Researchers Find Link Between Parkinson’s Gene (Alpha-Synclein) and Vocal Issues That Could Lead to Earlier Diagnosis; Experiment in Zebra Finch Animal Model Proves Key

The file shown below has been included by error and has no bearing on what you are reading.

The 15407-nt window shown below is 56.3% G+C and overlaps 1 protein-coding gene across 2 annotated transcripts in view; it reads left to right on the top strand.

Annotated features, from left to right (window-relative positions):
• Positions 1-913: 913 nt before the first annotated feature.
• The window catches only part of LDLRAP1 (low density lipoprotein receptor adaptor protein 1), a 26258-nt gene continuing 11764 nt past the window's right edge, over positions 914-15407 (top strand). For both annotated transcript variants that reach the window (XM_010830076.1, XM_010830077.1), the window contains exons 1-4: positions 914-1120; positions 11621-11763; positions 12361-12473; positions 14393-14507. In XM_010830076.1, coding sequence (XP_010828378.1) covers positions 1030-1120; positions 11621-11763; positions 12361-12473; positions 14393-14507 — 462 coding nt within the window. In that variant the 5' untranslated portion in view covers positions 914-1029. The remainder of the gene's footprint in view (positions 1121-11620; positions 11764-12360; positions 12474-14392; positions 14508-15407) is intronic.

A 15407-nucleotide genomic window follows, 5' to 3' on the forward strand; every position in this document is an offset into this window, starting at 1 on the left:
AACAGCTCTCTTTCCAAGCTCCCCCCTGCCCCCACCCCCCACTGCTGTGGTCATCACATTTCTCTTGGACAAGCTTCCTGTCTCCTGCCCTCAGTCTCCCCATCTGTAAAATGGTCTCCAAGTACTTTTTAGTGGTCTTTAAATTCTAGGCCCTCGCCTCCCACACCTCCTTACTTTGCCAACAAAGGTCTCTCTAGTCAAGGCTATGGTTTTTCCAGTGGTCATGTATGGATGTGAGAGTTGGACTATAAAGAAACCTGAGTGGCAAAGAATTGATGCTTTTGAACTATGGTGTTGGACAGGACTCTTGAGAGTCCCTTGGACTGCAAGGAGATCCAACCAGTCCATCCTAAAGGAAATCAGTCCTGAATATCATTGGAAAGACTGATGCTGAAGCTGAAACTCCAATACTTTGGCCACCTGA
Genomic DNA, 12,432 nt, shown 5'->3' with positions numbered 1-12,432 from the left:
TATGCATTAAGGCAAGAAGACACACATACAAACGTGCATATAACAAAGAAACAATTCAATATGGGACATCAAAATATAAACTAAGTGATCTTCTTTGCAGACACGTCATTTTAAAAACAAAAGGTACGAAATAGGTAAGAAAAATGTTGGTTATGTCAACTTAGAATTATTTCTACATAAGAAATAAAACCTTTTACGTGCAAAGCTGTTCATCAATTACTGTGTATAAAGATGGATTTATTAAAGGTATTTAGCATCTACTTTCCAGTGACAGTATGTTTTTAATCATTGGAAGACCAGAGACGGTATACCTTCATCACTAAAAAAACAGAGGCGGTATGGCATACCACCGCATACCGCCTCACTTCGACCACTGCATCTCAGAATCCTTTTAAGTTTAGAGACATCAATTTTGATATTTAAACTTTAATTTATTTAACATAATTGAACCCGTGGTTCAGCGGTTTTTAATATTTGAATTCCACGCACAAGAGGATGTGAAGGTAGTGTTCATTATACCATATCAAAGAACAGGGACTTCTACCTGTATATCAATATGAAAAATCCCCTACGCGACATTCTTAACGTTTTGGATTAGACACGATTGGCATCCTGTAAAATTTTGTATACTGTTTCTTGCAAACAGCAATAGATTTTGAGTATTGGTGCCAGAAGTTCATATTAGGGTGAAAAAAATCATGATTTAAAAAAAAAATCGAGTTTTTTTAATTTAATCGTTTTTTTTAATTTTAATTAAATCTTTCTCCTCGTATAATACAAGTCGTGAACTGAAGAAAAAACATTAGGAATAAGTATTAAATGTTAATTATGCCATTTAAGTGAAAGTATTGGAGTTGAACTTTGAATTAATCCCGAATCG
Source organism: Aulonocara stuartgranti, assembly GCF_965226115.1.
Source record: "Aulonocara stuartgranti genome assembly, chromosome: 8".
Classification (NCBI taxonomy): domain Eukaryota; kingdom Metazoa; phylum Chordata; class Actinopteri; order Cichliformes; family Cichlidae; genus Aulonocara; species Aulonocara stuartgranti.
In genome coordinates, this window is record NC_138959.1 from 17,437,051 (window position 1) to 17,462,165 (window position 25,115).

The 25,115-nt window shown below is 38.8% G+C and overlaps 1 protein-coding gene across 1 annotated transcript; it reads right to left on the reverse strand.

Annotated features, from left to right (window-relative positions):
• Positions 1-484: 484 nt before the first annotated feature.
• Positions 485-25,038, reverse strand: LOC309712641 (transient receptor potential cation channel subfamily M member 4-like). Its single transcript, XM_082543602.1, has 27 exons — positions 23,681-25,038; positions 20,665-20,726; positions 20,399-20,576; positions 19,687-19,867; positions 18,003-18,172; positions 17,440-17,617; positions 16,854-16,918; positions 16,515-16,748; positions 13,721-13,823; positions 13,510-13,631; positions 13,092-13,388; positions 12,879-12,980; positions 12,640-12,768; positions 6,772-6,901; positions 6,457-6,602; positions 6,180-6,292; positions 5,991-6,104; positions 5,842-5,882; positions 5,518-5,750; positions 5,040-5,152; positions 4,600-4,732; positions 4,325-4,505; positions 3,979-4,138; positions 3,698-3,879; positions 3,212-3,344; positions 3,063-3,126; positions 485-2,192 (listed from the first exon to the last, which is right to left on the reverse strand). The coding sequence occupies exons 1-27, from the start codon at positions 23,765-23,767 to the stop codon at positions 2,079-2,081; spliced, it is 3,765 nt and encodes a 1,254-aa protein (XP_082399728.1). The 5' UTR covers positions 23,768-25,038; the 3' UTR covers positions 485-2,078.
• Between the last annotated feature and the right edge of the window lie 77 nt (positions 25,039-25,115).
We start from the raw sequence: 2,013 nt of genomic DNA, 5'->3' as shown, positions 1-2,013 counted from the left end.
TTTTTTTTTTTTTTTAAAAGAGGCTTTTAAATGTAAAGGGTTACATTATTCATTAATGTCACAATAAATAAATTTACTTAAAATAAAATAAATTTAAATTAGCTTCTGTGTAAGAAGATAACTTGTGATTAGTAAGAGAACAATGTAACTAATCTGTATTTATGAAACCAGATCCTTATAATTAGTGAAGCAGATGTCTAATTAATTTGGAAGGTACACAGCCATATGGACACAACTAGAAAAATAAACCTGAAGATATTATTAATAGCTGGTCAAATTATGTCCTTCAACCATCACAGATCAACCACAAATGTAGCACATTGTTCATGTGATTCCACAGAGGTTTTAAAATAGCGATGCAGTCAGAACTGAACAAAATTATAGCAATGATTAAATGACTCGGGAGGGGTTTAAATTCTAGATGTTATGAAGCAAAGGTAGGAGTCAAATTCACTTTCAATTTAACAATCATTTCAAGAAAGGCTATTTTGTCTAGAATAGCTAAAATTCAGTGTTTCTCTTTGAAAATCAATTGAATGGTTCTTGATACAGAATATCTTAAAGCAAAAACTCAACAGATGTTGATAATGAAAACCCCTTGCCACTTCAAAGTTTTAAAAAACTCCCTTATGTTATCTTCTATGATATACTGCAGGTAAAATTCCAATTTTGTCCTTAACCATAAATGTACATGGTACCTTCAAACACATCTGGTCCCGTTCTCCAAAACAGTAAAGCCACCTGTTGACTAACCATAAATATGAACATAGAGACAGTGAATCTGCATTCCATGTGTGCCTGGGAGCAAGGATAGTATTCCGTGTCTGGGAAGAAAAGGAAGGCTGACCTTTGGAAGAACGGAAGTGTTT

Parkinson's disease is perhaps best known for its movement-related symptoms, particularly tremors and stiffness. But the disease is also known to hinder vocal production, giving those with Parkinson's a soft monotonous voice. Those symptoms, research has suggested, often appear much earlier in the disease's development--sometimes decades before movement-related symptoms. New research by University of Arizona neuroscientists suggests that a specific gene commonly associated with Parkinson's may be behind those vocal-related issues--a finding that could help lead to earlier diagnoses and treatments for Parkinson's patients. The research was conducted in the lab of Julie E. Miller, PhD, an Assistant Professor of Neuroscience and of Speech, Language, and Hearing Sciences in the College of Science. "We have this big gap here--we don't know how this disease impacts the brain regions for vocal production, and this is really an opportunity to intervene early and come up with better treatments," said Dr. Miller, who also has joint appointments in the Department of Neurology and the Graduate Interdisciplinary Program in Neuroscience, and is a member of the U Arizona BIO5 Institute.

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